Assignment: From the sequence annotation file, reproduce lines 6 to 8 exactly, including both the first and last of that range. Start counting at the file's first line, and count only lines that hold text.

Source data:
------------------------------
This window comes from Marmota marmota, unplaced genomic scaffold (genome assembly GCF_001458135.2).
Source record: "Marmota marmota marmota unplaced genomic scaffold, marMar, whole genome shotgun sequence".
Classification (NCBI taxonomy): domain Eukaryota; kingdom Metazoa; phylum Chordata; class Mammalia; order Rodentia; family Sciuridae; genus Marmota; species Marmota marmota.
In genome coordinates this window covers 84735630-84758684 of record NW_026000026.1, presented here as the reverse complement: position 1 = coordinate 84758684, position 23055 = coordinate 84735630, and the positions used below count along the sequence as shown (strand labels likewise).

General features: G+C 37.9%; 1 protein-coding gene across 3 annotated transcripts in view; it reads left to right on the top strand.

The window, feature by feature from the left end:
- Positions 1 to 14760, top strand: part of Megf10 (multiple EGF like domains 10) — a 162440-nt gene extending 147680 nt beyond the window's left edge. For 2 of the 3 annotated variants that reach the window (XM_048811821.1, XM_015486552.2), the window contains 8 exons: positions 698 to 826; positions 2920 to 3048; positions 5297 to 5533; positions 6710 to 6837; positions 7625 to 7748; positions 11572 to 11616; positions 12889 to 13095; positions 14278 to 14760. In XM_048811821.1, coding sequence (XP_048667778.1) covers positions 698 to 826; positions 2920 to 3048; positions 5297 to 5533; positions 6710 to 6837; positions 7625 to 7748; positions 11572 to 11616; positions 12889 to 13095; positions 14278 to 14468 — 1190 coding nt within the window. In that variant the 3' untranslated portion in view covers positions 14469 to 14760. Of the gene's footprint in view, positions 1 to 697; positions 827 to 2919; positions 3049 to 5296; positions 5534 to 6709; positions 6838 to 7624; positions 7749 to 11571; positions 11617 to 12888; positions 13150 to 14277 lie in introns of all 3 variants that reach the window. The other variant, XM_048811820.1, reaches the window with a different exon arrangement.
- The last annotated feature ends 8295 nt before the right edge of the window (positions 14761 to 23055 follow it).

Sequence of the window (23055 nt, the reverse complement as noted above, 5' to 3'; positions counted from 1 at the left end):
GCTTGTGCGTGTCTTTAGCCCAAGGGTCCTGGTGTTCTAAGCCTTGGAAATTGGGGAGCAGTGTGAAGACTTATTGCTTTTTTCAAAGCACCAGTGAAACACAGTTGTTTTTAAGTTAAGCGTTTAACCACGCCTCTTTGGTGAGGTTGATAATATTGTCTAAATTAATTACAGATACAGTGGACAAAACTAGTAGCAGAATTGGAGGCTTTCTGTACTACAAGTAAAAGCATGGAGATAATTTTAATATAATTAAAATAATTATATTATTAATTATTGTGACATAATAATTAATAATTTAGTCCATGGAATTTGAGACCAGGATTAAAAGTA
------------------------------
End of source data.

The window, feature by feature from the left end:
- Positions 1 to 14760, top strand: part of Megf10 (multiple EGF like domains 10) — a 162440-nt gene extending 147680 nt beyond the window's left edge. For 2 of the 3 annotated variants that reach the window (XM_048811821.1, XM_015486552.2), the window contains 8 exons: positions 698 to 826; positions 2920 to 3048; positions 5297 to 5533; positions 6710 to 6837; positions 7625 to 7748; positions 11572 to 11616; positions 12889 to 13095; positions 14278 to 14760. In XM_048811821.1, coding sequence (XP_048667778.1) covers positions 698 to 826; positions 2920 to 3048; positions 5297 to 5533; positions 6710 to 6837; positions 7625 to 7748; positions 11572 to 11616; positions 12889 to 13095; positions 14278 to 14468 — 1190 coding nt within the window. In that variant the 3' untranslated portion in view covers positions 14469 to 14760. Of the gene's footprint in view, positions 1 to 697; positions 827 to 2919; positions 3049 to 5296; positions 5534 to 6709; positions 6838 to 7624; positions 7749 to 11571; positions 11617 to 12888; positions 13150 to 14277 lie in introns of all 3 variants that reach the window. The other variant, XM_048811820.1, reaches the window with a different exon arrangement.
- The last annotated feature ends 8295 nt before the right edge of the window (positions 14761 to 23055 follow it).